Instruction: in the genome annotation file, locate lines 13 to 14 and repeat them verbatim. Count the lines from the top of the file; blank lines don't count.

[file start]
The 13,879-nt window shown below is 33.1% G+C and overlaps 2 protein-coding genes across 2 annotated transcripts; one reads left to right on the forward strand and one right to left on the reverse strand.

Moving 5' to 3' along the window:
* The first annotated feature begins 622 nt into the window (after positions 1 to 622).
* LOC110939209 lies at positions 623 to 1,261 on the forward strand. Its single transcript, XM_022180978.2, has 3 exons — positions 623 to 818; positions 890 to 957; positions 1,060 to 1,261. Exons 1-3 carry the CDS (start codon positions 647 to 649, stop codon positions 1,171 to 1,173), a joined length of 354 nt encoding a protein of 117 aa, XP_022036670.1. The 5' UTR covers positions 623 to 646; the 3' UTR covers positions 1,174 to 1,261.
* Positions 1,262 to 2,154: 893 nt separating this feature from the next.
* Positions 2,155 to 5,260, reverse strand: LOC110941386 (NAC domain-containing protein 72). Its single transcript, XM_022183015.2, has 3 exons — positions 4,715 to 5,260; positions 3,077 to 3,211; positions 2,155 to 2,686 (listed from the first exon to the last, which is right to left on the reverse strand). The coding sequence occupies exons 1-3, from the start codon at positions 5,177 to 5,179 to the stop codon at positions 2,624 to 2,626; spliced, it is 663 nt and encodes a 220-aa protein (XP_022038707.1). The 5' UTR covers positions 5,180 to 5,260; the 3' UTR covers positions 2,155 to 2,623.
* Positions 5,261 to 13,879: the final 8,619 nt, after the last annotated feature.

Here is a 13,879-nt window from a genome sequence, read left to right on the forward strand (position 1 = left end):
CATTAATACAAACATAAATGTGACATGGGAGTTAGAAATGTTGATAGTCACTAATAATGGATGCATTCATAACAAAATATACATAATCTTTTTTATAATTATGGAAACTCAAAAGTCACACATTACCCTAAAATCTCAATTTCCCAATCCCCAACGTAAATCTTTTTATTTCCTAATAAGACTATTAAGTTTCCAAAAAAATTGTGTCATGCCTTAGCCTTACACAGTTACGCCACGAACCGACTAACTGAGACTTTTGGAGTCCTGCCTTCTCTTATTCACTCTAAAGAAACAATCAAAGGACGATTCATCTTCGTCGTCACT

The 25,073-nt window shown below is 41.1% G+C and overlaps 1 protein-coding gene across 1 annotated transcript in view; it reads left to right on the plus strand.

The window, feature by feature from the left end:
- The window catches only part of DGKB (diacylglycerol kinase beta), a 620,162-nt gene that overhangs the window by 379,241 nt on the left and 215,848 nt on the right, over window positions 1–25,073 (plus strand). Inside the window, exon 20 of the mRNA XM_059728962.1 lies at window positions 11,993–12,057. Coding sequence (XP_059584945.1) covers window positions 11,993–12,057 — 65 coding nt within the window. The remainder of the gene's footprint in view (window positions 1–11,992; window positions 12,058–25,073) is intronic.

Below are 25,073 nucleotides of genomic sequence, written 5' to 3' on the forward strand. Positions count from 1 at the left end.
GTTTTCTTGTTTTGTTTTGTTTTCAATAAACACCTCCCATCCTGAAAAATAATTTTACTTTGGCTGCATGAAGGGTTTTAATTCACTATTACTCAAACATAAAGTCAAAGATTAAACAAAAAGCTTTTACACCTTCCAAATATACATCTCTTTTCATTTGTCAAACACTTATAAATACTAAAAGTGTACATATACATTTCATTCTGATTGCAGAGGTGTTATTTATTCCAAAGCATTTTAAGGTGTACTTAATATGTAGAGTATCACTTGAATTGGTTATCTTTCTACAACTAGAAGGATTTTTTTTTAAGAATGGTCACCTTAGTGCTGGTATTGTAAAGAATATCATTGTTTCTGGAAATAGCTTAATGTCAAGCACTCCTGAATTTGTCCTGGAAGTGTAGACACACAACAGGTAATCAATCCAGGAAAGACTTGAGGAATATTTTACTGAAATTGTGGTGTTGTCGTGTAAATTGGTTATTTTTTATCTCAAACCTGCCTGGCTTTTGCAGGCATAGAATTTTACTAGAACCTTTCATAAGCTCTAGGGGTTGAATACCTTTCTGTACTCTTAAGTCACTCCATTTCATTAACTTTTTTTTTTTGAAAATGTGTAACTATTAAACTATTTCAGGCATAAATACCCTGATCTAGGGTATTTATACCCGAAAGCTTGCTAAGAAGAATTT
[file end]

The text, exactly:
Below are 25,073 nucleotides of genomic sequence, written 5' to 3' on the forward strand. Positions count from 1 at the left end.
GTTTTCTTGTTTTGTTTTGTTTTCAATAAACACCTCCCATCCTGAAAAATAATTTTACTTTGGCTGCATGAAGGGTTTTAATTCACTATTACTCAAACATAAAGTCAAAGATTAAACAAAAAGCTTTTACACCTTCCAAATATACATCTCTTTTCATTTGTCAAACACTTATAAATACTAAAAGTGTACATATACATTTCATTCTGATTGCAGAGGTGTTATTTATTCCAAAGCATTTTAAGGTGTACTTAATATGTAGAGTATCACTTGAATTGGTTATCTTTCTACAACTAGAAGGATTTTTTTTTAAGAATGGTCACCTTAGTGCTGGTATTGTAAAGAATATCATTGTTTCTGGAAATAGCTTAATGTCAAGCACTCCTGAATTTGTCCTGGAAGTGTAGACACACAACAGGTAATCAATCCAGGAAAGACTTGAGGAATATTTTACTGAAATTGTGGTGTTGTCGTGTAAATTGGTTATTTTTTATCTCAAACCTGCCTGGCTTTTGCAGGCATAGAATTTTACTAGAACCTTTCATAAGCTCTAGGGGTTGAATACCTTTCTGTACTCTTAAGTCACTCCATTTCATTAACTTTTTTTTTTTGAAAATGTGTAACTATTAAACTATTTCAGGCATAAATACCCTGATCTAGGGTATTTATACCCGAAAGCTTGCTAAGAAGAATTT